The numbers could effectively seal the case for a December interest rate increase from the Fed.
U.S. employers likely stepped up hiring in October and boosted wages for workers, which could effectively seal the case for a December interest rate increase from the Federal Reserve.
Nonfarm payrolls likely increased by 175,000 jobs last month after rising 156,000 in September, according to a Reuters survey of economists. The unemployment rate is forecast falling one-tenth of a percentage point to 4.9%.
“The expected payroll gains should easily meet the Fed’s criteria of some further progress in the labor market, which leaves us with a rate hike in December,” said Harm Bandholz, chief U.S. economist at UniCredit Research in New York.
The Labor Department will release its closely watched employment report on Friday at 8:30 a.m., four days before the Nov. 8 presidential election.
The report will come on the heels of data last week showing an acceleration in economic growth in the third quarter. But economists see little impact from the report on an increasingly bitter and divisive campaign.
“There is so much noise out there right now, everyone is screaming from the rooftops. I just don’t know that any particular data point is going to have a great bearing on the election, in and of itself,” said Sam Bullard, senior economist at Wells Fargo Securities in Charlotte, North Carolina.
Though the U.S. central bank is expected to increase borrowing costs next month, that decision will likely depend on the outcome of Tuesday’s election. The tight race between Democratic candidate Hillary Clinton and her Republican rival Donald Trump has rattled financial markets.
The Fed on Wednesday left interest rates unchanged but said its monetary policy-setting committee “judges that the case for an increase in the federal funds rate has continued to strengthen.” It lifted its benchmark overnight interest rate last December for the first time in nearly a decade.
“The election could still derail the Fed’s plans, particularly if a very close result led to one or both candidates contesting it via the courts,” said Paul Ashworth, chief economist at Capital Economics in Toronto.
Trend Has Slowed
Despite October’s anticipated pick-up in job gains, the trend in employment growth has slowed as the labor market nears full employment and the economy’s recovery from the 2007-09 recession shows signs of aging.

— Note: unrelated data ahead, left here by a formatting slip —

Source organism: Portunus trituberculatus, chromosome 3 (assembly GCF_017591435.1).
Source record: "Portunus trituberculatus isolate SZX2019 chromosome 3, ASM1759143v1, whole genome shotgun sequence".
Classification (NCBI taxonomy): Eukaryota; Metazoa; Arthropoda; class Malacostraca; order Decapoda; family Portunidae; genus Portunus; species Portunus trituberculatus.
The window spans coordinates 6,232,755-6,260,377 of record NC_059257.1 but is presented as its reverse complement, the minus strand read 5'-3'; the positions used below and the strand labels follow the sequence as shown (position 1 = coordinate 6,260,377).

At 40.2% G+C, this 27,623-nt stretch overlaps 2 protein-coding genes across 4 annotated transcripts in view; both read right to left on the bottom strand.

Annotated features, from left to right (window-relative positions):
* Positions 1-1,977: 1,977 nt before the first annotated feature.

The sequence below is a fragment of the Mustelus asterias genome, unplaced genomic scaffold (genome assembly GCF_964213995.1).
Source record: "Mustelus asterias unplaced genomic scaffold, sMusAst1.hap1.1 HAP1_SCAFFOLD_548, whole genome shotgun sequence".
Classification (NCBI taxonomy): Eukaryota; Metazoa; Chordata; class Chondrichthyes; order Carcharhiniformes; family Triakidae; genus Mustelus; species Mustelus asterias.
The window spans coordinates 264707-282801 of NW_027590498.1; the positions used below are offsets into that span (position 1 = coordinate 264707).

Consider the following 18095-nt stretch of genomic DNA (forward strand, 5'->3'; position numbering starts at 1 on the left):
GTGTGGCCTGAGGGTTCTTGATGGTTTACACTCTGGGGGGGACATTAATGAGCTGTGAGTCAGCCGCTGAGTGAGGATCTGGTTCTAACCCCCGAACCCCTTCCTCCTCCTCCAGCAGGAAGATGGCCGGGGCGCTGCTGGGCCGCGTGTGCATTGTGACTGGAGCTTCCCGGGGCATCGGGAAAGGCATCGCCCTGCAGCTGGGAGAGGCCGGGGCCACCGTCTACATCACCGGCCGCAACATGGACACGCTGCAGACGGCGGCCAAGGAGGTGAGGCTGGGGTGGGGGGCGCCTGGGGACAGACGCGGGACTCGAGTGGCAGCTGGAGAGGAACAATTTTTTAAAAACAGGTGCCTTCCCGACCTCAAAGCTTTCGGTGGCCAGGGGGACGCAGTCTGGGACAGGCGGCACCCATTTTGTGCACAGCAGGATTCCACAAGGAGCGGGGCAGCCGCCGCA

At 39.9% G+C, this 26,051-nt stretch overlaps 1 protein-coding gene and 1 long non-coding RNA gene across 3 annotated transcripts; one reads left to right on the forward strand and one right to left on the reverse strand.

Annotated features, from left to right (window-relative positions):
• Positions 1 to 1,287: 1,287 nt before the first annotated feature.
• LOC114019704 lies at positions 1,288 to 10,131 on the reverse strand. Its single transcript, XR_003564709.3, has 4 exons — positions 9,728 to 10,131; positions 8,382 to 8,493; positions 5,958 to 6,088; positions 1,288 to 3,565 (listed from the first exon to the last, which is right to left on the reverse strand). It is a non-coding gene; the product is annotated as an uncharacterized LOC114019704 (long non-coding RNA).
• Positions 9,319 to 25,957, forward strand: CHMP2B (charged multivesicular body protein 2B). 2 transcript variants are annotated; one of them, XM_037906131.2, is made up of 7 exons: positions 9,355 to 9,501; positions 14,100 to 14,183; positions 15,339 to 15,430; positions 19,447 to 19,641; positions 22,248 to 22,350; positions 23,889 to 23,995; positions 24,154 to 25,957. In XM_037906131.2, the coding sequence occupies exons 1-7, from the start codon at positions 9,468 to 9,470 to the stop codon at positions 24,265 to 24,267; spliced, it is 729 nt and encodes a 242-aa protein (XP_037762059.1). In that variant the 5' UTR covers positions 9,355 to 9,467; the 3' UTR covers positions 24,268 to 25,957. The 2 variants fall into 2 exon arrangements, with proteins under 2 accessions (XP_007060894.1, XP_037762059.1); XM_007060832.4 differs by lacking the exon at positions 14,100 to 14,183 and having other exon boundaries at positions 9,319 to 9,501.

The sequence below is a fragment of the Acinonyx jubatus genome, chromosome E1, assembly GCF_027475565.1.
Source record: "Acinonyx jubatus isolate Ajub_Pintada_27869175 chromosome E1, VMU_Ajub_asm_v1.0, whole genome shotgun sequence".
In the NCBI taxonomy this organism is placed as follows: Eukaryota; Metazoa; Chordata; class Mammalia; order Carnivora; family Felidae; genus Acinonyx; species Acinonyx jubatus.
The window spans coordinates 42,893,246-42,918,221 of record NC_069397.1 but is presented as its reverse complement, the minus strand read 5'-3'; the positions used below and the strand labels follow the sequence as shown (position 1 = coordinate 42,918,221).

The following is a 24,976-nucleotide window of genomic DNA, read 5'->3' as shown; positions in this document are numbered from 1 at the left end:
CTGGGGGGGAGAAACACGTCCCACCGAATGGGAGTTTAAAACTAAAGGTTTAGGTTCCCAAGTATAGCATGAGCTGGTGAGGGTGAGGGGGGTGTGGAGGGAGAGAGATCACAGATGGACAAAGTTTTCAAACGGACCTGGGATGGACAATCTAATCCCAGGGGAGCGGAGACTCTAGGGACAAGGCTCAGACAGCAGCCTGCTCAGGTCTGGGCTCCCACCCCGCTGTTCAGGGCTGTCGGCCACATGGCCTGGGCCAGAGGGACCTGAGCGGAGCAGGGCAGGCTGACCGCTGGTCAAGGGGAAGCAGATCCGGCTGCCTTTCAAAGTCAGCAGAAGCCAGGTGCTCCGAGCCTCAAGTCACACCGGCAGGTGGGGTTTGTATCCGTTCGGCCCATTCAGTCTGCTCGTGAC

Employment growth so far this year has averaged 178,000 jobs per month, down from an average gain of 229,000 per month in 2015. Still, the monthly job gains are more than enough to absorb new entrants into the labor market.
Fed Chair Janet Yellen has said the economy needs to create just under 100,000 jobs a month to keep up with growth in the work-age population.
The prospects of an interest rate hike next month could also be bolstered by an anticipated solid rise in wages. Average hourly earnings are expected to have increased 0.3% in October after advancing 0.2% in September.
The lift from a calendar quirk could push the year-on-year increase to 2.7% from 2.6% in September. The Fed on Wednesday struck a fairly upbeat note on inflation, saying price pressures had “increased somewhat since earlier this year.”
Despite the labor market nearing full employment, wage growth has remained moderate. Economists blame this on a low labor force participation rate.
The participation rate, or the share of working-age Americans who are employed or at least looking for a job, is hovering near multi-decade lows, in part reflecting demographic changes.
A solid payrolls gain accompanied by a pick-up in wages could support consumer spending heading into the holiday season, and in turn keep the economy on a relatively higher growth path.
Economists expect a marginal impact on job growth from hurricane Matthew, which lashed the southeast of the country last month, causing extensive flooding. However, the storm could have reduced the average workweek in October.
Payrolls could get a boost from early holiday season hiring.
“With labor markets tight, companies have started earlier each year to secure scarce temporary workers for the upcoming holiday season,” said Michelle Girard, chief economist at RBS in Stamford, Connecticut.
“If done earlier than the seasonal factors expect, this seasonal hiring could bias the numbers higher.”
Manufacturing employment likely fell for a third straight month in October, while construction payrolls probably rose for a second consecutive month.